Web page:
• by afc_wimbledon (1052878) on Friday May 29, 2009 @08:08AM (#28137013)

        Wind, tide, photovoltaic and solar thermal power work right now.

        Wind power only works when it's windy, and where it's windy, and not as efficiently as generally advertised. NIMBYs object to serious scale windfarms on land, and they kill migrating birds and cock up radar. There will also need to be a hugely expensive and unsightly ( or buried, and even more expensive) expansion of power grid systems.

        Tidal systems are hideously expensive - estimates of UKL 23 billion for the Severn Barrage for example. And they have massive negative effects on wildlife too. NIMBYS are not fans of these either.

        Photovolatic systems are unproven, but on a serious scale would probably involve enormous quantities of highly toxic chemicals. Like wind power, solar power is not available where the power is needed all the time, or even any of the time in many populated regions.

        Barring a massive program of depopulation, there are no quick answers to power production vs climate change. Some or all of the three methods above will probably be part of the solution, as will be fusion power, fission power, carbon sequestration and other technologies, plus a lot of money. Anyone who says otherwise is probably selling snake oil.

        • by Yoozer (1055188) on Friday May 29, 2009 @08:12AM (#28137041) Homepage

          NIMBYs object to serious scale windfarms on land

          NIMBYS are not fans of these either.

          Barring a massive program of depopulation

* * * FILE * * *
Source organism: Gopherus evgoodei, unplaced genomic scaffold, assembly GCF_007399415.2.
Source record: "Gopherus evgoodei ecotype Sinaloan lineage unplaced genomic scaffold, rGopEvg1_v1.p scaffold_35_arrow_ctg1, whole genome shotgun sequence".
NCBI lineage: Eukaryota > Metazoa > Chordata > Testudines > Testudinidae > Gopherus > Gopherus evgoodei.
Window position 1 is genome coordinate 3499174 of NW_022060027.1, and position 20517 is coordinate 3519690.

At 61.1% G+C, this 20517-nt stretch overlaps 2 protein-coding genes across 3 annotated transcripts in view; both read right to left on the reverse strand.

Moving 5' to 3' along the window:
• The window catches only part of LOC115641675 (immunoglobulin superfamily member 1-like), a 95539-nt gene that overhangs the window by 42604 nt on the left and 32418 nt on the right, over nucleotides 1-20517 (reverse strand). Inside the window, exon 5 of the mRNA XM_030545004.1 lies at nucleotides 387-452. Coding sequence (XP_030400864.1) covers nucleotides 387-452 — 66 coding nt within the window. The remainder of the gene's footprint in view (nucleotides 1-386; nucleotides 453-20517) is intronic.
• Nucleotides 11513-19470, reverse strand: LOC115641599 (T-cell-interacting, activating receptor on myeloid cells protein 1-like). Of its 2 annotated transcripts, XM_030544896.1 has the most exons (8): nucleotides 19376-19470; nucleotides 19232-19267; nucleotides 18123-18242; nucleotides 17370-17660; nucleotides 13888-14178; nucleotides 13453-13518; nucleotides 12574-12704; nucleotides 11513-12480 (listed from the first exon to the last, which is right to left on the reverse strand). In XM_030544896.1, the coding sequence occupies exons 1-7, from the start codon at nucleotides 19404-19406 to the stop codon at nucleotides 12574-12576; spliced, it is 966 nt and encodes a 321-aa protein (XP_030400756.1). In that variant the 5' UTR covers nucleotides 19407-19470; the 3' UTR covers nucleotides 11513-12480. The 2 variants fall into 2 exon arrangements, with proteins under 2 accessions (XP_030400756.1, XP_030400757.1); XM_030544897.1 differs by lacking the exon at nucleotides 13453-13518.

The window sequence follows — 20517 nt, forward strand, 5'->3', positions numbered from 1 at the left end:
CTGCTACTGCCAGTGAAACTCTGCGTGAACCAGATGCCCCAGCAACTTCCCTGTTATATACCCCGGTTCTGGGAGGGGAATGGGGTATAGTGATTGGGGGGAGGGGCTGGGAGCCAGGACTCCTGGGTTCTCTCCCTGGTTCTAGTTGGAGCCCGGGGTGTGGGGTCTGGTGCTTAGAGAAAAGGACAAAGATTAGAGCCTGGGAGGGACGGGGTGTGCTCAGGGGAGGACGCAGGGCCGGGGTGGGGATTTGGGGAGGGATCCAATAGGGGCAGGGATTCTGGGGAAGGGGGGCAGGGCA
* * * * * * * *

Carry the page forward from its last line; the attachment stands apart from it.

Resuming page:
Well, there's your solution.

          • Re: (Score:3, Funny)

            by ledow (319597)

            Yeah but where would you stick the bodies? That controversy would generate more NIMBY's and form an infinite loop - maybe if we burned all the bodies, we could stick some sort of steam-powered turbine on the fire and with our infinite supply of NIMBY's (bouyed up to excess with those NIMBY's who don't like the stench from the fire)...

          • Nah, too expensive (Score:3, Interesting)

            by DrYak (748999)

            Barring a massive program of depopulation

            Well, there's your solution.

            Well, except the USA's war in Irak [costofwar.com] proved that it cost much more than 10bn to go and kill a few civilians in a small region.
            Nah, funding fusion is still cheaper. Could buy around 20 ITERs for the same budget.

        • by x2A (858210) on Friday May 29, 2009 @09:38AM (#28137919)

          "Photovolatic systems are unproven, but on a serious scale would probably involve enormous quantities of highly toxic chemicals"

          Photovoltaic isn't the only option for solar power though. This article [bbc.co.uk] about a plant in Spain that uses mirrors to collect light, heats water, which drives a standard turbine. This is basically last century's technology, very easy to do (relatively speaking of course), yet genius all the same.

    • Re: (Score:3, Insightful)

      by tomtomtom777 (1148633)

      So the Europeans and the US governments say they are firmly convinced of dangerous anthropogenic global warming but they won't spend 15 Bn over 10 years to speed this up?

      Please note, that it is not 15 Bn to get fusion energy. It is 15 Bn for fusion energy research. The equations depends on the amount that such research would help. If there is only a tiny chance that the development of fusion energy would be a tiny step closer with this research, 15 Bn is suddenly quite a lot